Inaugural Koala Fest taking place at Kurrajong

Visitors to Saturday’s inaugural Koala Fest Kurrajong will be treated to an insight into the work being done to conserve the local population of tree-huggers.

The event will be held from 10am to 2pm at Memorial Park, Kurrajong Village.

Science for Wildlife will be on site throughout the event.

This joey is getting too big to hide in mum’s arms. They are part of the breeding population in Kanangra-Boyd National Park. Picture: Jordan McKay

This joey is getting too big to hide in mum’s arms. They are part of the breeding population in Kanangra-Boyd National Park. Picture: Jordan McKay

The group has been working with communities across the Hawkesbury and Blue Mountains regions to find and map our koala populations.

It uses ground-breaking techniques like wildlife detection dogs and high-tech radio ear-tag trackers to find elusive but critically important koalas.

“As part of Koala Fest, we’re bringing along one of our champion furry trackers to demonstrate the work that we do,” said Science for Wildilfe’s executive director and lead research scientist, Dr Kellie Leigh.

“Is is a fun way to see science in action and find out about how you can help to find and keep safe these precious animals.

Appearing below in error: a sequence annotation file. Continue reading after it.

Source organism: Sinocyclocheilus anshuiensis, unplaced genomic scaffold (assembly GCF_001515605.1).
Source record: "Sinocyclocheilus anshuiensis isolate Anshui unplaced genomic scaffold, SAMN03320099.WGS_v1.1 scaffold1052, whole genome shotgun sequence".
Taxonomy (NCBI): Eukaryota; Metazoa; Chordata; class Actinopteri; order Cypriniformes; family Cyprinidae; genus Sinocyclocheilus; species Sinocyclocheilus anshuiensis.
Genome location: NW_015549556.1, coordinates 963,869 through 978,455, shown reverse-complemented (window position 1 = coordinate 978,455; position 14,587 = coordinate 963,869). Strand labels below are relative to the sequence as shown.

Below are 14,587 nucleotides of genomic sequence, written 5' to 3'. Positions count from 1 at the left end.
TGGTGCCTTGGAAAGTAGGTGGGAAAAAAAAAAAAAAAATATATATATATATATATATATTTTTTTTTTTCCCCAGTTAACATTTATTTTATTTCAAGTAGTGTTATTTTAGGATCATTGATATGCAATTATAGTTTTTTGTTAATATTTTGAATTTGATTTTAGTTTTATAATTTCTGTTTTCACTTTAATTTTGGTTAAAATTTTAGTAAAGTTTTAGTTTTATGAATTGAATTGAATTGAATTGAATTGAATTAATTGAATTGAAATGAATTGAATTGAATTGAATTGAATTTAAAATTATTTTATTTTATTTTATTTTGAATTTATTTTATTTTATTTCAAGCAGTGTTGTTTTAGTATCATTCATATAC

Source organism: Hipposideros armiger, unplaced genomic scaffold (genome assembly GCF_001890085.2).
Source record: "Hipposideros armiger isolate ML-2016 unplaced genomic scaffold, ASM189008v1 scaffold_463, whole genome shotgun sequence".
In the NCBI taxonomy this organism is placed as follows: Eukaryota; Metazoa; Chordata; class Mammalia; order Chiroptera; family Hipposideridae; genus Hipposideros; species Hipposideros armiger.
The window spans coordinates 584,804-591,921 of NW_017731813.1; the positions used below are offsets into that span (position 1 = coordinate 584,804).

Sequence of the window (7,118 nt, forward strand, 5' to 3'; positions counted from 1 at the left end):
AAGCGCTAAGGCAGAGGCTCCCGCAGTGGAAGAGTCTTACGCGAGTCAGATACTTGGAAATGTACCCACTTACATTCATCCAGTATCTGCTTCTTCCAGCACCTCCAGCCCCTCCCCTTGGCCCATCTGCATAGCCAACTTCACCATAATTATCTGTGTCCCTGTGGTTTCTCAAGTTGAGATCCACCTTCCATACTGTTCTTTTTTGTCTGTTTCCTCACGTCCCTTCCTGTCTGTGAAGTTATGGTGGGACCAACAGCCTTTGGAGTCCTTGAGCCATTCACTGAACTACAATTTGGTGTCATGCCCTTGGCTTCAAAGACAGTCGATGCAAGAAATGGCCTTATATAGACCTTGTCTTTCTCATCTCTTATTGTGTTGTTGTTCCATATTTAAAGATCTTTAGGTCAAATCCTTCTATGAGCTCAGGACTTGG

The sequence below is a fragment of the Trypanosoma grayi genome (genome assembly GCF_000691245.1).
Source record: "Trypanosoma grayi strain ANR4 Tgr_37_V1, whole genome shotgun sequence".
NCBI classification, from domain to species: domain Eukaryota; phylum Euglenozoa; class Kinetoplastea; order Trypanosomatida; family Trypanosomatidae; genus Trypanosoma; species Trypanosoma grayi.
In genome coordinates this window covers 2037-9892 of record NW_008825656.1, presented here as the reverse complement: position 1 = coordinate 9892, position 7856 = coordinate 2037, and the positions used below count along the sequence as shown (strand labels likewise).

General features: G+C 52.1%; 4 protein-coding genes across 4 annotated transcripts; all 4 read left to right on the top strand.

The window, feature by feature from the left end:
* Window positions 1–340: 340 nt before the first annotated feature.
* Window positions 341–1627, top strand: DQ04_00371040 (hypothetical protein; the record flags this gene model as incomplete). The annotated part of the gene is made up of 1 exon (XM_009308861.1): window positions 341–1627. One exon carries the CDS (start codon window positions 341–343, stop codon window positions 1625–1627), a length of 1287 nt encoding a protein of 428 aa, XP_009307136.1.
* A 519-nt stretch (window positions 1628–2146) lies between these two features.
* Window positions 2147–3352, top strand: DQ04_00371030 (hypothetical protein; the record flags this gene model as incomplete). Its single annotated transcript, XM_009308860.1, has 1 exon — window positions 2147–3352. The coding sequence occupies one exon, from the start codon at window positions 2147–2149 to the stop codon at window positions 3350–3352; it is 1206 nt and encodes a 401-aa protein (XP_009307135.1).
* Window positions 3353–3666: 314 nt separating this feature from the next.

Smudge is in training to become a professional koala scat sniffer and will be giving demonstrations at Koala Fest. Picture: Kellie Leigh

Smudge is in training to become a professional koala scat sniffer and will be giving demonstrations at Koala Fest. Picture: Kellie Leigh

“I’m sure the who family will want to join in.”

Science for Wildlife’s new koala spotter app will also be launched at the Koala Fest.

It will become an important tool to encourage more “citizen scientists” to help the koala cause.

Dr Leigh said the group started research around Kurrajong and Grose Vale where koalas face threats from vehicles and domestic dogs, as well as South East Wollemi National Park as far north as Mellong.

Work will expand into other areas and it has been determined that the wider Blue Mountains region is critically important for koalas.

“We have made some new and exciting discoveries,” Dr Leigh said.

“We found a breeding colony of koalas, including many young joeys, living at over 1000 metres on the western side of the mountains.

“Normally, the preferred koala habitat is below 800 metres. The number of habitats we are finding koalas using in this region is a game-changer in our understanding of Australia-wide.”

Koalas are a threatened species, vulnerable to extinction across most of their range in Australia.

Once a thriving 3-4 million community, koalas have declined to roughly 10 per cent of that number. Saving each and every koala population is vital to the species’ survival, says Dr Leigh.

Last weekend, Dr Leigh was on hand at a Threatened Special Day event at the Blue Mountains Cultural Centre in Katoomba.

“We invite anyone in our local community to help by volunteering to be part of our survey work or becoming a registered koala spotter,” she said.

“Information gathered is analysed and shared with land managers, rural fire services and community groups to strengthen efforts to protect koalas and restore koala habitats.”